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What does this mean?
It’s your right to be cared for by your family. If it isn’t safe for you to be with your family, you should stay with a family that can care for you.
In most court cases about family life, a judge must listen to what you think and take it into consideration when they are making a decision that affects you.
Your family should teach you about children’s rights. The Government should help your family do this.
EXAMPLE: It’s your right to leave your family home at 16, if your parents allow it. When you are 18, you don’t need your parent’s permission.
Learn more about this right
- UNCRC, article 9– it’s your right to live with your parent(s), unless it is bad for you. You have the right to live with a family who cares for you.
- UNCRC, article 10 – it’s your right to be together with your parents if you live in a different country than your parents.
- UNCRC, article 18 – it’s your right to be raised by your parents if possible.
- UNCRC, article 20 – it’s your right to special care and help if you can’t live with your parents.
- UNCRC, article 21 – it’s your right to care and protection if you were adopted or in foster care.
- UNCRC, article 25 – if you live in care or in other situations away from home, it’s your right to have these living arrangements looked at regularly to see if they are the most appropriate.
- Under Article 41 of the Irish Constitution, it’s your right that you are cared for and brought up by your family.
- Under the Child Care Act 1991, it’s your right to be cared for by your family. However if it isn’t safe for you to be with your family, it’s your right to be cared for by the State.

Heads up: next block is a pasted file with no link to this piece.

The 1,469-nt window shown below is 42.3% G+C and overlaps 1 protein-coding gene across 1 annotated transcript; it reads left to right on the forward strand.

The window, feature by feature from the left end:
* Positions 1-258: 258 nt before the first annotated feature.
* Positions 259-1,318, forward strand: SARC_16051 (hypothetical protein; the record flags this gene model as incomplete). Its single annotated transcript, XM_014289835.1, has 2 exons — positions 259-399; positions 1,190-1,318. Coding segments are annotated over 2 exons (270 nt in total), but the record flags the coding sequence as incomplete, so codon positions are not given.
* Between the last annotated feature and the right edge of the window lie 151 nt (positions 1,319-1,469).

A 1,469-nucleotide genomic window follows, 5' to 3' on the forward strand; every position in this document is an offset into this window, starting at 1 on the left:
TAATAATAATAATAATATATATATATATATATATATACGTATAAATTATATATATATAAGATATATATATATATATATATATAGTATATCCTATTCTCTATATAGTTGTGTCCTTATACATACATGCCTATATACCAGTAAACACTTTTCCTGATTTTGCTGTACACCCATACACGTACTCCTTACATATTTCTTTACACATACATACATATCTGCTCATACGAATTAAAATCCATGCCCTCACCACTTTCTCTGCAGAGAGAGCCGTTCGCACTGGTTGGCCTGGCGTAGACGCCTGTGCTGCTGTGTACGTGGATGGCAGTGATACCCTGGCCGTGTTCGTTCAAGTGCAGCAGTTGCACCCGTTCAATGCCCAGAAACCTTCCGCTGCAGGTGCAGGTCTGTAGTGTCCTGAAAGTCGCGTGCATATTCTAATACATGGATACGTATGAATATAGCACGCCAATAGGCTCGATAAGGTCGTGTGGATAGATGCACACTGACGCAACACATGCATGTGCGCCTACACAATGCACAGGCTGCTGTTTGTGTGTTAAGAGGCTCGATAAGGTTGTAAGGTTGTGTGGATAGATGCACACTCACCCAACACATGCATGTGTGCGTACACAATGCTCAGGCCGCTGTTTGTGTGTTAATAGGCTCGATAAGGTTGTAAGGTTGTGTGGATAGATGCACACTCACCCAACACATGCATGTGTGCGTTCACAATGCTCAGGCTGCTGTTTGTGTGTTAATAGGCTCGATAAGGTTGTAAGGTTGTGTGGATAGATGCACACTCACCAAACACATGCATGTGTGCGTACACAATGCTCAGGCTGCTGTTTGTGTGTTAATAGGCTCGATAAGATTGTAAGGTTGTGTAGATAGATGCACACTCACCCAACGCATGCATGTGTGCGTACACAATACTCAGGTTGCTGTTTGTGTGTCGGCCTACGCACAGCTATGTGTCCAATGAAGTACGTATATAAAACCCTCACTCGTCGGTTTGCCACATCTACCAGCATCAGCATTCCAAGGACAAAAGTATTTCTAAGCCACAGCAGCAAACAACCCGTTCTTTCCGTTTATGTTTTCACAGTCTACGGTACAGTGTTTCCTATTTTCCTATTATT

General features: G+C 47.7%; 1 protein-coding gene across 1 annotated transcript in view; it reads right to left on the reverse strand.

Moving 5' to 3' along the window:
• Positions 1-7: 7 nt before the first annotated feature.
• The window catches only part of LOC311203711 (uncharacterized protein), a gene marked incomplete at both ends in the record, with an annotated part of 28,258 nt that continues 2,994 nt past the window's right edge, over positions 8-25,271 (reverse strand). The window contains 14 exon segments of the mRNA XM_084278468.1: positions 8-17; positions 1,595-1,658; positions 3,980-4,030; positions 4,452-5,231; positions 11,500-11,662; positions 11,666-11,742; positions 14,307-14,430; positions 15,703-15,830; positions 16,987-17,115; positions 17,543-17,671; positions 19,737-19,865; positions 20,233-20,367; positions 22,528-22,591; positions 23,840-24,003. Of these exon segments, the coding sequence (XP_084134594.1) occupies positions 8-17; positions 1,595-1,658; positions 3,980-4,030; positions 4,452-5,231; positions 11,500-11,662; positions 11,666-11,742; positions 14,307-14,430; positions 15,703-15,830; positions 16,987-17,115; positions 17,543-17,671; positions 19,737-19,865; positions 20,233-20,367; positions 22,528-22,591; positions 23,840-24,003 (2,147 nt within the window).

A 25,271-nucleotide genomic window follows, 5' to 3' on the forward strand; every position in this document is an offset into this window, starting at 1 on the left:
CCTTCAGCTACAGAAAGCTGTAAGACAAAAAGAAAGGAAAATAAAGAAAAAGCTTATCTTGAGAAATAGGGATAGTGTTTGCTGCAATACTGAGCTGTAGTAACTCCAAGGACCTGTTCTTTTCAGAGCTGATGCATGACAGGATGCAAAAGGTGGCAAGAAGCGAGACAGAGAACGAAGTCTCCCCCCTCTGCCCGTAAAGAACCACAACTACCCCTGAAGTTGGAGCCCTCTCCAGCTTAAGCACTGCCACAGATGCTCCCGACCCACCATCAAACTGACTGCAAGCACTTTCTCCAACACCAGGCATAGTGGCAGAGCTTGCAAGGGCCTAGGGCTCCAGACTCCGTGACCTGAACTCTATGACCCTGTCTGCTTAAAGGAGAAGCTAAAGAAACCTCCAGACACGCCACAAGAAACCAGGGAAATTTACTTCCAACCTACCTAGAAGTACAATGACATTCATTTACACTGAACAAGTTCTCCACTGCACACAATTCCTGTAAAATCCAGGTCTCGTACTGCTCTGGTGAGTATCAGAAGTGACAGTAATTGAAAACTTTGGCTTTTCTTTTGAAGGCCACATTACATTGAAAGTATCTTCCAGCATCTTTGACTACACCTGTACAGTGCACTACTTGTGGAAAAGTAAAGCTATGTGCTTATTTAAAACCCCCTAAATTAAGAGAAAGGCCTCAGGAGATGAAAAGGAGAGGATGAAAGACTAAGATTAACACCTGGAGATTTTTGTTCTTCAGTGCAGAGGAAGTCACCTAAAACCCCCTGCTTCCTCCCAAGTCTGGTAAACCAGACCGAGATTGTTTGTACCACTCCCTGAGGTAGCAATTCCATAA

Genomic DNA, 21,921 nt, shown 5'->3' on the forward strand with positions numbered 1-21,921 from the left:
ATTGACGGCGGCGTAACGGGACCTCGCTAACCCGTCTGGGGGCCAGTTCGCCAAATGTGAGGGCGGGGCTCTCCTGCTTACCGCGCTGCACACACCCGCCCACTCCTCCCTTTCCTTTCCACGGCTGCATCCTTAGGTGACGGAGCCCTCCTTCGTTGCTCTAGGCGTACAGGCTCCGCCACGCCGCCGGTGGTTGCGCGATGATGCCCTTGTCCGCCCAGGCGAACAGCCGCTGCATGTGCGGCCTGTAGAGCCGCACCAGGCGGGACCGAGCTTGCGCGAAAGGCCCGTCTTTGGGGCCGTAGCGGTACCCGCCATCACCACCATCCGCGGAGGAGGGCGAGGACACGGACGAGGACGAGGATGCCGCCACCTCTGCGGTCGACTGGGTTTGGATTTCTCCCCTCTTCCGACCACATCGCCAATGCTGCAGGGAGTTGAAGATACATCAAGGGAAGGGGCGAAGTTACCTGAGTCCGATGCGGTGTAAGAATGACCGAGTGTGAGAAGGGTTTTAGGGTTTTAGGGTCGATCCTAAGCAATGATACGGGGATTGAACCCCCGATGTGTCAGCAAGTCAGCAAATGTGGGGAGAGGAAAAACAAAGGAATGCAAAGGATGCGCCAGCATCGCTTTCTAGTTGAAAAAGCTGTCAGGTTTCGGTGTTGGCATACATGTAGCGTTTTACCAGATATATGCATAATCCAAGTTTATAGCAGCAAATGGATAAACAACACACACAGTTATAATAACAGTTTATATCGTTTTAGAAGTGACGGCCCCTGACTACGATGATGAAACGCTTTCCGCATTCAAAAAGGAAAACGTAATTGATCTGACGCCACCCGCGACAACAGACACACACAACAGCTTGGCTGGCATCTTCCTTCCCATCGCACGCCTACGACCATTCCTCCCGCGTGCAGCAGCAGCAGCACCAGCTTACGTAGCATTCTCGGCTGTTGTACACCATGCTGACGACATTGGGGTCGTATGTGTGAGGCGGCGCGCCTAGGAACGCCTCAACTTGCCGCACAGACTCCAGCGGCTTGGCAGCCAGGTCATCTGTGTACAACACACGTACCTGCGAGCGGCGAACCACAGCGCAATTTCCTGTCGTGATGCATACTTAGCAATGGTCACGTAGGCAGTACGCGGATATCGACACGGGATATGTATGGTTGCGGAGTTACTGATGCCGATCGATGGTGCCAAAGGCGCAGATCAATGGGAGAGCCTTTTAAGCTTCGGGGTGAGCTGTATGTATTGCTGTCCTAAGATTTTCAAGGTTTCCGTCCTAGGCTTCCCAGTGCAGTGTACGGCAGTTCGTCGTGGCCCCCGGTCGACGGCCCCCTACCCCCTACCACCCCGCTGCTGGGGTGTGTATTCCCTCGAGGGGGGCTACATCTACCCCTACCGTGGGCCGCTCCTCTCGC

- Under an amendment to the Child Care Act 1991, it’s your right to receive an aftercare plan for when you leave state care when you are 18.
- Under the Children and Family Relationship Act 2015, it’s your right that your best interests are thought about if you are adopted.
- Under the Adoption Act (Amended) 2017, it’s your right to be adopted by your foster care family if you have been in their care for 18 months.
- There are many different types of family in Ireland. In May 2015, the people of Ireland voted to allow people of the same sex to marry.
- When a family can no longer care for their child, or if a court decides that it is in a child’s best interests to not live with their family, a child may live in the care of the State, like in foster care or in residential care.
- In February 2018, there were 6,161 children and young people living in the care of the state in Ireland.
- In 2016, the Adoption Authority of Ireland granted 95 adoptions. The majority of these adoptions (65) were stepfamily adoptions.
- Sometimes children look after their younger siblings or even their parents. They are called young carers.
- Young people leaving State care at the age of 18 can be at risk of becoming homeless. They now have the right to an after-care plan and help until they are 21 years old or finished their education.
- In 2016, the UN Committee on the Rights of the Child recommended that Ireland needs to do more to prepare and support young people for leaving care and to assist them when they have left care.
- EPIC – Find out how EPIC works with and for young people in care in Ireland
- Pathways– ‘Pathways’ is an aftercare guide for young people who are preparing to leave care, by young people who have left care
- Barnardos – Information for young people whose parents are separating or divorced.
- You Are Not Alone – This is a short film by the OCO and the Courts Service that gives young people information about some of the routes parents may take when they separate. (e.g. family mediation or going to court).
- Adoption Authority Ireland – This organisation has information and videos for young people about adoption in Ireland.